Iraq Inquiry: 'My son died in vain' says Reg Keys
Families of those killed in the Iraq War have spoken out following the publication of the seven-year inquiry into the conflict.
Fourteen Welsh servicemen died in the war, among 179 British personnel.
The casualties included 20-year-old L/Cpl Thomas Keys from Llanuwchllyn, near Bala, in Gwynedd.
His father Reg Keys told a media conference: "I can only conclude that unfortunately and sadly, my son died in vain."
He said British forces were "deployed on the basis of a falsehood".
Delivering the findings of the inquiry on Wednesday, Sir John Chilcot said the UK chose to join the invasion before the peaceful options to disarm Iraq had been exhausted.
The inquiry also concluded that circumstances on the legal basis for war were "far from satisfactory".
Responding to the report, the former prime minister Tony Blair said: "Whether people agree or disagree with my decision to take military action against Saddam Hussein, I took it in good faith and in what I believed to be the best interests of the country."
But the families, speaking after the report was published, said they "reserved the right" to press their case in the courts against those criticised by the inquiry.
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Theresa Evans' son Llywelyn was one of the first British casualties of the Iraq invasion.
The 24-year-old from Llandudno, Conwy county, was serving with 29 Commando Regiment Royal Artillery when the helicopter carrying him and other UK and US troops crashed south of the Kuwait border.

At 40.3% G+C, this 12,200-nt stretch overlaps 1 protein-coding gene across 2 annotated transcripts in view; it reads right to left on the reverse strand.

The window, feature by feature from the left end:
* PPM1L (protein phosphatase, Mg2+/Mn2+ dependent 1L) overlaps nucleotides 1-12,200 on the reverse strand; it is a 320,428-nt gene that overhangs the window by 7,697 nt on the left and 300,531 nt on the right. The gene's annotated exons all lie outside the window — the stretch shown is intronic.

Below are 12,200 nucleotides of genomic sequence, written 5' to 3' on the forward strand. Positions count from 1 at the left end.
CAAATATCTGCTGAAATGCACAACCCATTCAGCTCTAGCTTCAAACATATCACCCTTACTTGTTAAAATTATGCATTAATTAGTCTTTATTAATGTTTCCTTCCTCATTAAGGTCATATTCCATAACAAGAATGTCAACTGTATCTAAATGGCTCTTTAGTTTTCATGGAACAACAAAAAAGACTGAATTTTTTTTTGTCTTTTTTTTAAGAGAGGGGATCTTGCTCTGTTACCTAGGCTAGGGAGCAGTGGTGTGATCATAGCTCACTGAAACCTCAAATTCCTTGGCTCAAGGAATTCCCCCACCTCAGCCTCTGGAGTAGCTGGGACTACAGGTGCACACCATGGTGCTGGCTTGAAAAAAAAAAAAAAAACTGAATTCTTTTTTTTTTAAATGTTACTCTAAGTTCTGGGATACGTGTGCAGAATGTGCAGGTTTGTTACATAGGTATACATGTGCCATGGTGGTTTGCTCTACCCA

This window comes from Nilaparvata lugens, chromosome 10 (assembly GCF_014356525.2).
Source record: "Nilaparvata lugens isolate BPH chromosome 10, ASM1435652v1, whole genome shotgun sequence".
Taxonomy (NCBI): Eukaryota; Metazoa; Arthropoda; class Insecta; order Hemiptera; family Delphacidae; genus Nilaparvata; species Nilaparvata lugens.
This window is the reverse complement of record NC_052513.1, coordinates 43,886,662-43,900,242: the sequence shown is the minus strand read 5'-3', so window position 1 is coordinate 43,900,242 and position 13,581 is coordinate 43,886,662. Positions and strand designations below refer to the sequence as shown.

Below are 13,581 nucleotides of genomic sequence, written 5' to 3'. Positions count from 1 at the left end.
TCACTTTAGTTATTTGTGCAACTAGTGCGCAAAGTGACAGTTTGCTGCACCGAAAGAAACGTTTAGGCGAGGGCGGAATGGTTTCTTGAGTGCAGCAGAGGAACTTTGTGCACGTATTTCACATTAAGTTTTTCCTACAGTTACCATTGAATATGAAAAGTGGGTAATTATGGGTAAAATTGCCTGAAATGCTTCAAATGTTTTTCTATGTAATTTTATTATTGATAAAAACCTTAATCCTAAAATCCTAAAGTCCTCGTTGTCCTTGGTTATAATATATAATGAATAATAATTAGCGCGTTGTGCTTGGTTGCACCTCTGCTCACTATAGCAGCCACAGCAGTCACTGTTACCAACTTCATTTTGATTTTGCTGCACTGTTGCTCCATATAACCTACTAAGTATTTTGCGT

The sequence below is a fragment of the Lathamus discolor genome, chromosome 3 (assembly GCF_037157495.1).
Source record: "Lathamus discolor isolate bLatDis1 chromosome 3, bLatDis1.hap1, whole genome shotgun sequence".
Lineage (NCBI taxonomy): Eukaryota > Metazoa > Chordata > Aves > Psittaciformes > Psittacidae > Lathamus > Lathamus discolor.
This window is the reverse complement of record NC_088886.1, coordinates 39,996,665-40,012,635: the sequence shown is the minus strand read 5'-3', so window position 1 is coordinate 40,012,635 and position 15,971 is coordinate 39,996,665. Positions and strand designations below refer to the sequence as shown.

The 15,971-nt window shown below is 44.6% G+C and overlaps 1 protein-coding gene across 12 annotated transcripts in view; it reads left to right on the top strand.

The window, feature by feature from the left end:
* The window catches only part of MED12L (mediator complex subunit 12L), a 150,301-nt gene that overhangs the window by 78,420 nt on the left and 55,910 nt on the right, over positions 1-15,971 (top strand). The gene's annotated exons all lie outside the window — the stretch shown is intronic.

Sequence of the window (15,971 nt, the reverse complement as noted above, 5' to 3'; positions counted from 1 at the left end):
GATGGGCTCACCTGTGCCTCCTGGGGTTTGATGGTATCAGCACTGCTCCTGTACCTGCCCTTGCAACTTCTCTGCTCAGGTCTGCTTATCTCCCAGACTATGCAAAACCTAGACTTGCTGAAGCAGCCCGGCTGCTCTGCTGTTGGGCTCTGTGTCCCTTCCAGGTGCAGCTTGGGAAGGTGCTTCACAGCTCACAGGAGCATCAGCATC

Mrs Evans said the inquiry's findings went beyond what she and other families had anticipated.
"I feel relieved that the inquiry has said that we shouldn't have been taken to war," she said.
"I was petrified about what the report would say, but now we have the correct findings.
"Now I'm going to see what my solicitor has to say, and how we take this forward."
The parents of Peter McFerran from Connah's Quay in Flintshire said they had feared the Chilcot report would be "a complete whitewash" but added: "It wasn't".
"There's no reason whatsoever that they should have gone into Iraq in 2003," said Ann McFerran, the mother of the RAF senior aircraftman who was killed in a rocket attack at Basra airbase.
"We hope now, that because it was unjustified, because it was illegal, we hope now that someone is going to be held accountable."
Speaking as they left the QEII Centre in London after seeing the 150-page report summary, the family of Alec MacLachlan from Llanelli, Carmarthenshire, said it was clear that Tony Blair was "George Bush's poodle".
Mr MacLachlan was working as a private security guard when he was kidnapped and killed.
His father Peter MacLachlan said: "The report was very factual. And it didn't hold anything back."
He said he did not think the war was based on a lie but added "in the future they should think of the consequences for a lot longer".